Lao People’s Democratic Republic
Once known as the ‘land of a million elephants’, Laos is the only landlocked country in Asia, bordered by Burma, China, Vietnam, Cambodia and Thailand. It became a French protectorate in 1893 and finally became an independent country in 1953 with a constitutional monarchy. This monarchy however was shortly ended by a long civil war. Today Laos is a single-party socialist republic whilst remaining strongly influenced by the Socialist Republic of Vietnam and the Vietnam People’s Army. The Laotian people make up roughly 60% of the population whilst indigenous groups and hill tribes account for 40% of the Laotian population.
It is a country that has a lot to offer whether it’s the underground river caves, the white-water rapids and jungle zip lines for thrill seekers, the beautiful forests for trekkers and nature lovers or the wonderful cuisine for the foodies!
The average temperature in Laos is around 29°C although in the cooler months, temperatures can drop to around 15-20°C. It has a tropical monsoon climate with its rainy season spanning from May to October. The dry season can be subdivided into two categories: the cool, dry season spanning from November to February and then the hot, dry season which lasts from March up to April.
High season in Laos tends to be from November to March when the temperatures are more agreeable, note that prices rise accordingly during this period too! July and August can be quite wet with high humidity but the landscape becomes especially greener during this time. The low season months can be found from April to June and September to October. April and May are especially hot, this is when temperatures are most likely to reach 40°C, the months of September and October can be incredibly wet as well.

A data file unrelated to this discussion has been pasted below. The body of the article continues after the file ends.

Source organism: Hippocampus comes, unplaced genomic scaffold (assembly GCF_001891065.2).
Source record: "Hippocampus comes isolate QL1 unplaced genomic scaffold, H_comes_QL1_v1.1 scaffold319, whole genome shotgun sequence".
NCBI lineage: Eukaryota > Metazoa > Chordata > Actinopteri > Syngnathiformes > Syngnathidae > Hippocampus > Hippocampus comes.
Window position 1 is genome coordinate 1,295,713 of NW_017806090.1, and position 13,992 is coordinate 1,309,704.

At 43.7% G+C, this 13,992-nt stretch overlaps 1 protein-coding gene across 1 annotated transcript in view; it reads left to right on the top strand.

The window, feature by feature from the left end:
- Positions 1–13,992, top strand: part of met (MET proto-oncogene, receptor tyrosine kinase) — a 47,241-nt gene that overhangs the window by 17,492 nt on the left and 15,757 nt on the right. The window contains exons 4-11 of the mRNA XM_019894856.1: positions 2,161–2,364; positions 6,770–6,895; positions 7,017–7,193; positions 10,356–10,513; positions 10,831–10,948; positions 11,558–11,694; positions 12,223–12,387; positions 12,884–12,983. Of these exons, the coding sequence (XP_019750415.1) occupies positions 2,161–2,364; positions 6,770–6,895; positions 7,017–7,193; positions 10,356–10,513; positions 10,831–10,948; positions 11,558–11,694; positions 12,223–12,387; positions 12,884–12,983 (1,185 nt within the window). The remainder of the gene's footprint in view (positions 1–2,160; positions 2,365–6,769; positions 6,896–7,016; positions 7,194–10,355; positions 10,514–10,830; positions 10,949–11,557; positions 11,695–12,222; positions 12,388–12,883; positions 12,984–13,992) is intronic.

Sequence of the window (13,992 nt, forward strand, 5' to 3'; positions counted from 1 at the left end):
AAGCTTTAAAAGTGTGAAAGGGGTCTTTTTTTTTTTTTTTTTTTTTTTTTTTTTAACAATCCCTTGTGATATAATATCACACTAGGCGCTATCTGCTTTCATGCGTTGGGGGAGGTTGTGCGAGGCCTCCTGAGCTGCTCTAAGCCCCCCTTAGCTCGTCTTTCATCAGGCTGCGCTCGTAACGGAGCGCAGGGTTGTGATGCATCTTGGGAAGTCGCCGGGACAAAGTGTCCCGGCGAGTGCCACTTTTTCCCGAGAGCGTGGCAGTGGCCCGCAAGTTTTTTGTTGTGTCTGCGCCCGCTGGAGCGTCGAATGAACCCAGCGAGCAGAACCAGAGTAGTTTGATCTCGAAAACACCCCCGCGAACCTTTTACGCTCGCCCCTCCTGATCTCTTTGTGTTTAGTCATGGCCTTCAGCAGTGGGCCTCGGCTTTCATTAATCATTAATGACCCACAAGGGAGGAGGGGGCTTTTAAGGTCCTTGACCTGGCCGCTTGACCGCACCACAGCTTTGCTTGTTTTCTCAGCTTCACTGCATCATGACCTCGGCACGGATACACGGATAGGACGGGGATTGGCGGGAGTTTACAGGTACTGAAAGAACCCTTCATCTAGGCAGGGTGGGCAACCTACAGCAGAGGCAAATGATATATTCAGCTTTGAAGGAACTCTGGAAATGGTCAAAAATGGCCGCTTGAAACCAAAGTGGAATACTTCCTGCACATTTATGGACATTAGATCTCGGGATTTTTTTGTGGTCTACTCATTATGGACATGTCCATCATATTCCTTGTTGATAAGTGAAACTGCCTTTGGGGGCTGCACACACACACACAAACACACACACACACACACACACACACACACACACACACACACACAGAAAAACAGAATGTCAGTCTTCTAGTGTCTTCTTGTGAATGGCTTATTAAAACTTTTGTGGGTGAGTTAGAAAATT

Like its neighbours Cambodia and Thailand, Theravada Buddhism is the dominant form of religion in Laos and has a significant influence in Laotian culture, playing a role in its language, art, literature and performing arts.
It is a country that has managed to retain its authenticity and traditions, more so than some of its neighbours which are becoming increasingly modernised and succumbing to western influences in many ways.
The staple food in Laos is steamed sticky rice, which is thought to have originated in Laos. The Laotian people are thought of as the largest consumers of sticky rice in the world. Galangal (comparable to ginger), lemongrass, and padaek (fermented fish sauce) are all important ingredients in Lao cuisine.
Most of the towns and cities in Laos are easy to discover by foot but taxis and tuk-tuks are available for those who prefer not to walk.
Often called “minivans”, songthaew means “two rows” in Thai. They are a kind of pickup truck with a roof with benches in the back. This is a very local and authentic way to travel short distances in Laos and the most economic way as well.
Lao Airlines offers domestic flights and will get you anywhere within 40 minutes including destinations that would take a 12 hour bus ride to reach. Downside? It is costly as the airline’s routes are near-monopolized. The popular Vientiane-Luan Prabange flight costs around 200 USD one-way.
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